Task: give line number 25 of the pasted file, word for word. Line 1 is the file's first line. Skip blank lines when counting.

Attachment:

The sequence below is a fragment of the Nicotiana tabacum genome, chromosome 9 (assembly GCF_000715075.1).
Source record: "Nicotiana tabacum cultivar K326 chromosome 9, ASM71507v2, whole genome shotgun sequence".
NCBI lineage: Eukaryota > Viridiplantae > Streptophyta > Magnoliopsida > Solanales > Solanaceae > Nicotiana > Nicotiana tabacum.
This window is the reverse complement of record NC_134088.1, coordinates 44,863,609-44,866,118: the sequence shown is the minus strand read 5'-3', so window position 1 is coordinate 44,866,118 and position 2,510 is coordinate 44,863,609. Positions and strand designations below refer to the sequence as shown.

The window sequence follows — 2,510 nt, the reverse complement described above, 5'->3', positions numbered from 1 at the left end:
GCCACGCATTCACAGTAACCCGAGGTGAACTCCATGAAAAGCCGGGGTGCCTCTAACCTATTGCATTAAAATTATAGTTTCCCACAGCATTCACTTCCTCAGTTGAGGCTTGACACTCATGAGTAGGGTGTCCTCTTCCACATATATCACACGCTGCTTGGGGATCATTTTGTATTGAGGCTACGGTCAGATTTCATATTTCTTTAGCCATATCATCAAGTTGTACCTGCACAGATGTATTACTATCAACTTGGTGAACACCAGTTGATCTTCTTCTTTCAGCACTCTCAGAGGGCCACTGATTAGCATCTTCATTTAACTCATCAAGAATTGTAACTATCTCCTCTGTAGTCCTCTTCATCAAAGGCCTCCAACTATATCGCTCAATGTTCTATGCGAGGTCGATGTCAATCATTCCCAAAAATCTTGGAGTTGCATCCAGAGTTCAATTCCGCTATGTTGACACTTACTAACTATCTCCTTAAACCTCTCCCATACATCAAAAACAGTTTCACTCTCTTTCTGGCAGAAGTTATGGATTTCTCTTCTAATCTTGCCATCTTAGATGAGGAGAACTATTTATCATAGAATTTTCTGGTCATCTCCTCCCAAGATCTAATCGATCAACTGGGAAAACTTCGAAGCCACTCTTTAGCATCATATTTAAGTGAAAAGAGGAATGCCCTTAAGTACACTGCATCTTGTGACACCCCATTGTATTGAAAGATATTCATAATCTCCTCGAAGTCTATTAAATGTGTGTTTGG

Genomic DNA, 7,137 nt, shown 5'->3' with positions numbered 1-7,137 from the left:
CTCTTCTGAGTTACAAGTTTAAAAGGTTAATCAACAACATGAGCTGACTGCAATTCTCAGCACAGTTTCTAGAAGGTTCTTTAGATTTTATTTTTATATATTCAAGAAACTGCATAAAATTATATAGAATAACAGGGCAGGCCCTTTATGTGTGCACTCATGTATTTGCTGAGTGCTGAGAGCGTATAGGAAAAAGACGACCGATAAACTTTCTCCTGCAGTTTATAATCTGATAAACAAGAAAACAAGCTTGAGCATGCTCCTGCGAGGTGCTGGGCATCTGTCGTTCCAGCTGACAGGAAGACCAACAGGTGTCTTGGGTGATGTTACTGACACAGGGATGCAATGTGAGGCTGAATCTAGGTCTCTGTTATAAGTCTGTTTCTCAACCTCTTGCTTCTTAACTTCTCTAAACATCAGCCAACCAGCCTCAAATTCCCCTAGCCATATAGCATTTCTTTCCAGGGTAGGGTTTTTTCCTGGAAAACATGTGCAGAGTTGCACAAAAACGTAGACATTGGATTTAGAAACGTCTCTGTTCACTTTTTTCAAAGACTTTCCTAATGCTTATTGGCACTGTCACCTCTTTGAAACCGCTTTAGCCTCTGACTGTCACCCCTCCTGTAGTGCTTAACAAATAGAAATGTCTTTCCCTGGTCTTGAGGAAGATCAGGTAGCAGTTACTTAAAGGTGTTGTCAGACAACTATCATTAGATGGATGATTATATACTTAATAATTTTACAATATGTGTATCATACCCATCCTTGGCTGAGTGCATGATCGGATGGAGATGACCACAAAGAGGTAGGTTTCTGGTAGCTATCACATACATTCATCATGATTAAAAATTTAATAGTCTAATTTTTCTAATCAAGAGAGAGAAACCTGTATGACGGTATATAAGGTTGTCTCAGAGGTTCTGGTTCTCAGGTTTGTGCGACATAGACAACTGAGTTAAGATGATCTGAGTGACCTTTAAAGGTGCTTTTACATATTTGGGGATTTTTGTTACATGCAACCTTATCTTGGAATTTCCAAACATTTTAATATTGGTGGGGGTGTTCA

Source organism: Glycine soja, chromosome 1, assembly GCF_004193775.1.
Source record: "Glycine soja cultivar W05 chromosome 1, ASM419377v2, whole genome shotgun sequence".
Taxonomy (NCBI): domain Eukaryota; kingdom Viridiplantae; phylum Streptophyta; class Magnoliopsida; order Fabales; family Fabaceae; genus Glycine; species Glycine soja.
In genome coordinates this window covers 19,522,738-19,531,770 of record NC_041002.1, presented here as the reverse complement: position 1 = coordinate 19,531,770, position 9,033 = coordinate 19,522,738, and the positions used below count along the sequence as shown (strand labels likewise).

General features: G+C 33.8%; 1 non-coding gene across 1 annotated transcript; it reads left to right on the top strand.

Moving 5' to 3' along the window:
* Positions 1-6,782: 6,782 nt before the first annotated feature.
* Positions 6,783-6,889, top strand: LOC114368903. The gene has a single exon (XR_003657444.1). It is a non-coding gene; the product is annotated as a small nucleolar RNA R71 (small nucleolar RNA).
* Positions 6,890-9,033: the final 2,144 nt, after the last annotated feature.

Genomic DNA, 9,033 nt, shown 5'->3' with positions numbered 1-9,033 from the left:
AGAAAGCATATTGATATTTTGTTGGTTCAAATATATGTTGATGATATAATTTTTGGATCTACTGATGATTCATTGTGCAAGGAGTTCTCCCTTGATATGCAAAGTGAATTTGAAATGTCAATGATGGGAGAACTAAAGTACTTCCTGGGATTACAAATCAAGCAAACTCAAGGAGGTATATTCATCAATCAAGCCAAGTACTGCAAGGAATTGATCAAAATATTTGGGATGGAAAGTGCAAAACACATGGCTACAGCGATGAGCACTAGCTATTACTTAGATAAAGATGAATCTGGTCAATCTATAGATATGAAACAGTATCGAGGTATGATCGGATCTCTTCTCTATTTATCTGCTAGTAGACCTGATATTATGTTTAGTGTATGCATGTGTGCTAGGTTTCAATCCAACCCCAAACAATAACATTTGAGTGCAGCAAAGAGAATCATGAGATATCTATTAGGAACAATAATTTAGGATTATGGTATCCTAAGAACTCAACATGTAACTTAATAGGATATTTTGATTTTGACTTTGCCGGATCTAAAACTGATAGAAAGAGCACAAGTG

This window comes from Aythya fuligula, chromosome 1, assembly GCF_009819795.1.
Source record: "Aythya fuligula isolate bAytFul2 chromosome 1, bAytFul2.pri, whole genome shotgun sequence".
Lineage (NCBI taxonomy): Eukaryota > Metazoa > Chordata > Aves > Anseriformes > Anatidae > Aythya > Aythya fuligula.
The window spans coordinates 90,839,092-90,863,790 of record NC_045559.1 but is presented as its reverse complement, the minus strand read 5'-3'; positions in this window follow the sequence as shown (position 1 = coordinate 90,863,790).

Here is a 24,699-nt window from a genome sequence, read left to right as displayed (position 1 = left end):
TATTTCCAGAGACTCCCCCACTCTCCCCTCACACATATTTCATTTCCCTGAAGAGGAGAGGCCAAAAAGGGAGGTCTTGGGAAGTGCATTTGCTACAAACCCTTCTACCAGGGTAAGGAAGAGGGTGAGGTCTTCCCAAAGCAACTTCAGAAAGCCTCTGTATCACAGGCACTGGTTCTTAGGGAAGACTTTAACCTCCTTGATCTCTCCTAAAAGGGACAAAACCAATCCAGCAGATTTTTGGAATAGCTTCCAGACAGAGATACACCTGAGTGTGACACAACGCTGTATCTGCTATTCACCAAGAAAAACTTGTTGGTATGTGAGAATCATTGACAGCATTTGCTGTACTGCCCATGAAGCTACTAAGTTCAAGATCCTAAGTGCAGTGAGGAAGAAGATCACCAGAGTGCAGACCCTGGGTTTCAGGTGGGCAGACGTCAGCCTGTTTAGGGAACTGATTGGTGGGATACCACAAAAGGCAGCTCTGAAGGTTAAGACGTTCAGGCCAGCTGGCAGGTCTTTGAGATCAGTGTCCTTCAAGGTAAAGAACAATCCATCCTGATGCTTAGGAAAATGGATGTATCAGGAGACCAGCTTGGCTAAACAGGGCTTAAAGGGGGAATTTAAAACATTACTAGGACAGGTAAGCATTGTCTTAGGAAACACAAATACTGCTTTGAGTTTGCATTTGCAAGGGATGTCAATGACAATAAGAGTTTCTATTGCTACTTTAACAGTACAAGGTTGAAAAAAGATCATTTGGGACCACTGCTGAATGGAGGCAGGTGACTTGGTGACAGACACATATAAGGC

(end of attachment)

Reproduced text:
TATTTCCAGAGACTCCCCCACTCTCCCCTCACACATATTTCATTTCCCTGAAGAGGAGAGGCCAAAAAGGGAGGTCTTGGGAAGTGCATTTGCTACAAACCCTTCTACCAGGGTAAGGAAGAGGGTGAGGTCTTCCCAAAGCAACTTCAGAAAGCCTCTGTATCACAGGCACTGGTTCTTAGGGAAGACTTTAACCTCCTTGATCTCTCCTAAAAGGGACAAAACCAATCCAGCAGATTTTTGGAATAGCTTCCAGACAGAGATACACCTGAGTGTGACACAACGCTGTATCTGCTATTCACCAAGAAAAACTTGTTGGTATGTGAGAATCATTGACAGCATTTGCTGTACTGCCCATGAAGCTACTAAGTTCAAGATCCTAAGTGCAGTGAGGAAGAAGATCACCAGAGTGCAGACCCTGGGTTTCAGGTGGGCAGACGTCAGCCTGTTTAGGGAACTGATTGGTGGGATACCACAAAAGGCAGCTCTGAAGGTTAAGACGTTCAGGCCAGCTGGCAGGTCTTTGAGATCAGTGTCCTTCAAGGTAAAGAACAATCCATCCTGATGCTTAGGAAAATGGATGTATCAGGAGACCAGCTTGGCTAAACAGGGCTTAAAGGGGGAATTTAAAACATTACTAGGACAGGTAAGCATTGTCTTAGGAAACACAAATACTGCTTTGAGTTTGCATTTGCAAGGGATGTCAATGACAATAAGAGTTTCTATTGCTACTTTAACAGTACAAGGTTGAAAAAAGATCATTTGGGACCACTGCTGAATGGAGGCAGGTGACTTGGTGACAGACACATATAAGGC